Yep. Some other little touches we put in - it goes to third-person now when you're healing yourself so you can keep a look-out. And your character also yells - "Hey, cover me, I'm healing." There's some other stuff like that.
This runs fine on these machines, and it actually will run fine on lesser machines, but we want to make sure that as many people can play it at the highest level of detail as possible.
We're still doing some tweaking with the interface too, so even though the interface for survivors is new - that's new as well - it's not finished by any stretch.
And again, testing. Testing testing testing. The AI for the bots isn't finished, so even though they're performing great they're not the finished thing. Just a lot of everything's in place, and we just need to take it to that next level before it's released.
Oh the Infected interface and stuff? Yeah yeah, so that just keeps going. And also just tweaking how often they respawn, how the director interacts with you, where you get spawned, how much warning you get which Infected you're gonna be, all of that we're still constantly tweaking.
That's happening in parallel. I think we're going to do some formal announcements about that later, so I'm not sure what we've said about that or not. [We asked Valve's Doug Lombardi and he told us: "It's in production. We will be revealing more details on that soon."]
We're saying early 08. There's a lot of stuff including our own big, big giant product coming out this fall. And really we just want to make sure that when it's released it's great. This is a game people are going to keep playing for years and we'll keep updating, but we just want to make sure of that when it's released.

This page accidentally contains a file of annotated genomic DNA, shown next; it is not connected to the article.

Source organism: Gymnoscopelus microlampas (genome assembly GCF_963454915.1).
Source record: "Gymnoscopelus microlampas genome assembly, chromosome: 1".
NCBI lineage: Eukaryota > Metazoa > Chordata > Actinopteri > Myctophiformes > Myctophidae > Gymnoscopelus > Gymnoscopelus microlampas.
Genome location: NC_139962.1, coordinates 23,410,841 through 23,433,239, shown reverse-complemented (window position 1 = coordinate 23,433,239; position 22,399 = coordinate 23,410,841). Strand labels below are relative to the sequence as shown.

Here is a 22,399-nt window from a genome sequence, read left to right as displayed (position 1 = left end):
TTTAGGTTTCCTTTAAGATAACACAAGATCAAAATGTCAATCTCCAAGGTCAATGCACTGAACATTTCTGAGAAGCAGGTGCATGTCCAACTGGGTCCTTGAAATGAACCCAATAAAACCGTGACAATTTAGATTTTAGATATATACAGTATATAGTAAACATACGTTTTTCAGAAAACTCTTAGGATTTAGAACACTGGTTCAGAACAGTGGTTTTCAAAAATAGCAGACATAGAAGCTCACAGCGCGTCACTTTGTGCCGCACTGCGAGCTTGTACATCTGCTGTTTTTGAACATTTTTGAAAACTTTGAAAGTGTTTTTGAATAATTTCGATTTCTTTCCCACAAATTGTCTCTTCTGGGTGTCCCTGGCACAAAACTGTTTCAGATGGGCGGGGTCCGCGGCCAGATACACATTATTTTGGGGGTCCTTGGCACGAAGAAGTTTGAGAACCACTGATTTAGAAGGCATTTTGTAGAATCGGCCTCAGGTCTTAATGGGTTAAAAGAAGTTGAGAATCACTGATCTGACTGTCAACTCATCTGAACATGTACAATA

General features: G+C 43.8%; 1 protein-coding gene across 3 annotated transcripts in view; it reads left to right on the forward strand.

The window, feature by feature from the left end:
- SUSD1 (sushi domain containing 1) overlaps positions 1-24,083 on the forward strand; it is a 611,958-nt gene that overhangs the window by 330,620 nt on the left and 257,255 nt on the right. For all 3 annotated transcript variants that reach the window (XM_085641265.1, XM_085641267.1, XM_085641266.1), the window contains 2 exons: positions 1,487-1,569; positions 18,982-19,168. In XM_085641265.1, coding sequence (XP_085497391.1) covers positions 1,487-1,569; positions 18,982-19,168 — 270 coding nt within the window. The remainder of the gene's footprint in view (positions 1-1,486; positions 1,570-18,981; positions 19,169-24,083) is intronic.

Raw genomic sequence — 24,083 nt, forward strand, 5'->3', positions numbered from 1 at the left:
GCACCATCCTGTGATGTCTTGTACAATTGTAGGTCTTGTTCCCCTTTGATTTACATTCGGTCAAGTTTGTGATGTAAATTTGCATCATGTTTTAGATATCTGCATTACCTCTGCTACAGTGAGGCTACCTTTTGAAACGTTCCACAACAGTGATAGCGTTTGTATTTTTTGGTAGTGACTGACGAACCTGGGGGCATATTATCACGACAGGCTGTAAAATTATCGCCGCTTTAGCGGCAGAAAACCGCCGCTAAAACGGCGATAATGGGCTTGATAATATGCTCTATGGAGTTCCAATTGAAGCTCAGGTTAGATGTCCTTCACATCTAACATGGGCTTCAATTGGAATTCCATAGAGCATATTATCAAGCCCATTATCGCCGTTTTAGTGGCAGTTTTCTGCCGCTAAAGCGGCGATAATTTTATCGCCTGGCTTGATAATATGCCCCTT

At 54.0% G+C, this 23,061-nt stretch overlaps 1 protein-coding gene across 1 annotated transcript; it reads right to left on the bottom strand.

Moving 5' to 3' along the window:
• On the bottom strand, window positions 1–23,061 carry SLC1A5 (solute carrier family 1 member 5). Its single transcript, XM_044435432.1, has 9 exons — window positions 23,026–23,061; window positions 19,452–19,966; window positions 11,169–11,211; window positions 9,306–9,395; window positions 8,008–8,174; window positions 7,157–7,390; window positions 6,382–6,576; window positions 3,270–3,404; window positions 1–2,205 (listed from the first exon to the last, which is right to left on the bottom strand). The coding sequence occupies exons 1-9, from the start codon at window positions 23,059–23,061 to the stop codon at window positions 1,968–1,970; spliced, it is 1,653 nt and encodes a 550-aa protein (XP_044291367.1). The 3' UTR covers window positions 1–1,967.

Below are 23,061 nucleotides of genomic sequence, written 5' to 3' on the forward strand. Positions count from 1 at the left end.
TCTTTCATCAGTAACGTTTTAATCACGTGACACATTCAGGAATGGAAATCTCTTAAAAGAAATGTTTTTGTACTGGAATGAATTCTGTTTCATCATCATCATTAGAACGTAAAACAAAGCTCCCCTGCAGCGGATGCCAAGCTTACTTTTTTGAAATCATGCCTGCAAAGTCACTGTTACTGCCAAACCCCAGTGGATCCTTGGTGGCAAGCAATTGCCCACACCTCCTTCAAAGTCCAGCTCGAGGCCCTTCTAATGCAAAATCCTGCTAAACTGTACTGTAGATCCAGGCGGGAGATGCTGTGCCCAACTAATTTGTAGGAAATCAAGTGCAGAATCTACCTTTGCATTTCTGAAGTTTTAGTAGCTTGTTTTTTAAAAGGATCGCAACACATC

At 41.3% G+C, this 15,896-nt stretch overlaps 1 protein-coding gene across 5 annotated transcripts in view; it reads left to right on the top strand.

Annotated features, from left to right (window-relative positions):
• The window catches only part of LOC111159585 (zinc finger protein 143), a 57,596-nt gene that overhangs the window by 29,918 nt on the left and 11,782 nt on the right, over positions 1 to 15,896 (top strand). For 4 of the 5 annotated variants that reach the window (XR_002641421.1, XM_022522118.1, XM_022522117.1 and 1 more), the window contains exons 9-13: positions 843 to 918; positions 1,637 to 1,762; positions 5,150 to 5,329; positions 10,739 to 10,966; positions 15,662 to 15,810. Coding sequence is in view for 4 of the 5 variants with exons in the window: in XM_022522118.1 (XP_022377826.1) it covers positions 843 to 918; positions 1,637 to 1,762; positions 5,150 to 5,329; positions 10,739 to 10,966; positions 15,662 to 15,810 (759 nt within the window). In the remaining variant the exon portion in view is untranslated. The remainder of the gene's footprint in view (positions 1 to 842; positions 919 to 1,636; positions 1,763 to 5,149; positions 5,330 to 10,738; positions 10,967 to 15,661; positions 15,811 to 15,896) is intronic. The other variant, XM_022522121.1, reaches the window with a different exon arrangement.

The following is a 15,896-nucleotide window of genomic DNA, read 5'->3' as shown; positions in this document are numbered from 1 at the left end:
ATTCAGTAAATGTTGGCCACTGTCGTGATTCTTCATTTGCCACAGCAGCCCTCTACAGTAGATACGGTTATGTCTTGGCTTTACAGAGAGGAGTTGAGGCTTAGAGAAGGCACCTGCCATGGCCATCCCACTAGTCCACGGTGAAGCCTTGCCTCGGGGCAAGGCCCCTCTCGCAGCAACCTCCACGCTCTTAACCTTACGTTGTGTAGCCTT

Err. [Over to Doug again: "That is the current plan, yes."]
Yes. Stuff we haven't announced but it's really cool. It's the coolest thing ever [grin]. There'll be more scenarios, and those scenarios will introduce new elements.
All kinds of new stuff. Really cool new stuff. This is really - we're so pounding out what's there and making this the level we want, that that stuff [DLC] hasn't gotten enough love to say if it's made the cutting floor or not, so I hate to talk about stuff to get people excited.
Nah, I think if you look around at the reaction here, it's pretty universal. I think, not to say anything bad about anyone else here, but I don't see a two-hour wait to play any other game right now.
Well, Counter-Strike's a very specific thing and it's played by a couple of people. I think the audience is out there and if anything the co-op aspect of it will bring in a whole new group because you'll get to play really tightly with your friends and it's not antagonistic so, you know, you'll play here with somebody new and sit down and be like, "I'm going to be your buddy covering you".
And there's this whole element of - like watching this guy and his girlfriend play, and his girlfriend actually outlasts him and she doesn't play first-person shooters, and it's because he was babysitting her and gave her his health, and can really do these team things and it's just cool to watch.